Since the pandemic began, Loyola University Chicago has continuously monitored the spread of the coronavirus and implemented protocols and plans based on the guidance of public health experts—both inside and outside of Loyola—on what is legally allowed and medically advisable (LAMA). We are optimistic about in-person instruction in the fall.
What factors led to Loyola's decision for reopening in the fall? (03/10/21 12:00 AM)
We have seen several positive trends, including:
Given the progress made on vaccinations and significantly lower infection rates during the past several weeks, we expect that these positive trends will continue. Therefore, we anticipate that normal operations, including in-person instruction, will fully resume.
How can I report someone who violates COVID-19 protocols? (02/12/21 12:00 AM)
COVID-19 compliance is everyone's responsibility. If you see anything on or around Loyola’s campuses that you believe to be an infraction of our COVID-19 safety practices, please report it to 773-508-MASK (6275). You can also file a report online through the Office of Student Conduct & Conflict Resolution (OSCCR) or the Center for Student Assistance and Advocacy (CSAA).
If I am vaccinated but exposed to COVID-19, do I need to quarantine? (02/12/21 12:00 AM)
New guidance from the CDC states that fully vaccinated persons are no longer required to quarantine following an exposure to someone with COVID-19 if they meet certain criteria. We will continue to update our approach as we learn more and the guidance is updated.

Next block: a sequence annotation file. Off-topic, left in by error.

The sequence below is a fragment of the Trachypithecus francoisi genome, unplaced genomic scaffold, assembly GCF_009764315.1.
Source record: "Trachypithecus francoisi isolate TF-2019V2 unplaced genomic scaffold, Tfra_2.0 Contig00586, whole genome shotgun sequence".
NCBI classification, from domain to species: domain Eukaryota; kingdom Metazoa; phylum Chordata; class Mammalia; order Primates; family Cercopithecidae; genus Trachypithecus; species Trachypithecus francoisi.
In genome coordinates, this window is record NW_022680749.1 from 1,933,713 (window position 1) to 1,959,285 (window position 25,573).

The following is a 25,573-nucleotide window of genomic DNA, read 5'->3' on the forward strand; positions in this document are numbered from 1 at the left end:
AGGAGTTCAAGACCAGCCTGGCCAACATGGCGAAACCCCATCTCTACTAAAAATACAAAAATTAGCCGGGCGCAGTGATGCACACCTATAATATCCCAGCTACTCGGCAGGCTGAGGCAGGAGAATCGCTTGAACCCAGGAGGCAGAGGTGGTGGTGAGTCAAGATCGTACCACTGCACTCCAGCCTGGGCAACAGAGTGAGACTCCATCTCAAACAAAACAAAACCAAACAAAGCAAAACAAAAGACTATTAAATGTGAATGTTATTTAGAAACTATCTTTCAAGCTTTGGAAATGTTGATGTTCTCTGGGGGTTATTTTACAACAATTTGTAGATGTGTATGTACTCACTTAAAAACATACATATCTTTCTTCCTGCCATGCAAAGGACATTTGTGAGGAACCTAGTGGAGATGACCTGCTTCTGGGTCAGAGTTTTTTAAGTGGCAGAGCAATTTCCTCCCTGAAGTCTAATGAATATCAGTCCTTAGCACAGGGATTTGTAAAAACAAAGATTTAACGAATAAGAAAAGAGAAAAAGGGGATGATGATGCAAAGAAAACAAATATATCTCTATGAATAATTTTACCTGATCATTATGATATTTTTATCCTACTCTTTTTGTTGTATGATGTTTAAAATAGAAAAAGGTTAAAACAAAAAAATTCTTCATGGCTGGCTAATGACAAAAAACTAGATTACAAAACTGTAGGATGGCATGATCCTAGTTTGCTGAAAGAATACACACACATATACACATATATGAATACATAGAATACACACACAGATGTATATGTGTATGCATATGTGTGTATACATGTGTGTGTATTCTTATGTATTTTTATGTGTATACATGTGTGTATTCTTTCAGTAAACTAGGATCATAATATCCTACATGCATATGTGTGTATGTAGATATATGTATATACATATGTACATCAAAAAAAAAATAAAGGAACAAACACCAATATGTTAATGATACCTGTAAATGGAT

Has the recommended amount of time to quarantine after being exposed to COVID changed? (02/03/21 12:00 AM)
For those who are exposed to someone with COVID-19 and have been identified as a close contact by a contact tracer, we’re reducing the span of time by which you’ll need to quarantine from 14 to 7 days, assuming you receive a negative test for the virus (test must occur on Day 5 or later) and aren't showing symptoms.
Exposed students will receive support and detailed quarantine and testing instructions from a COVID Care Coordinator. If you are identified as a close contact, you should not report to our SHIELD surveillance testing sites for your COVID-19 test. Instead, you should call Dial-A-Nurse at (773) 508-8883 to schedule a test at the Wellness Center.
For two weeks after exposure, you should also monitor for COVID-19 symptoms, even with a negative test result. If at any time you develop symptoms or are feeling ill (even if you have not been identified as a close contact), you should call Dial-A-Nurse to schedule a COVID-19 test at the Wellness Center. Note: Anyone in the Loyola community who personally tests positive for COVID-19 will still need to isolate for 10 days.
What are the symptoms of COVID-19? (01/15/21 12:00 AM)
At this time, the CDC has identified that COVID-19 symptoms may include one or more of the following: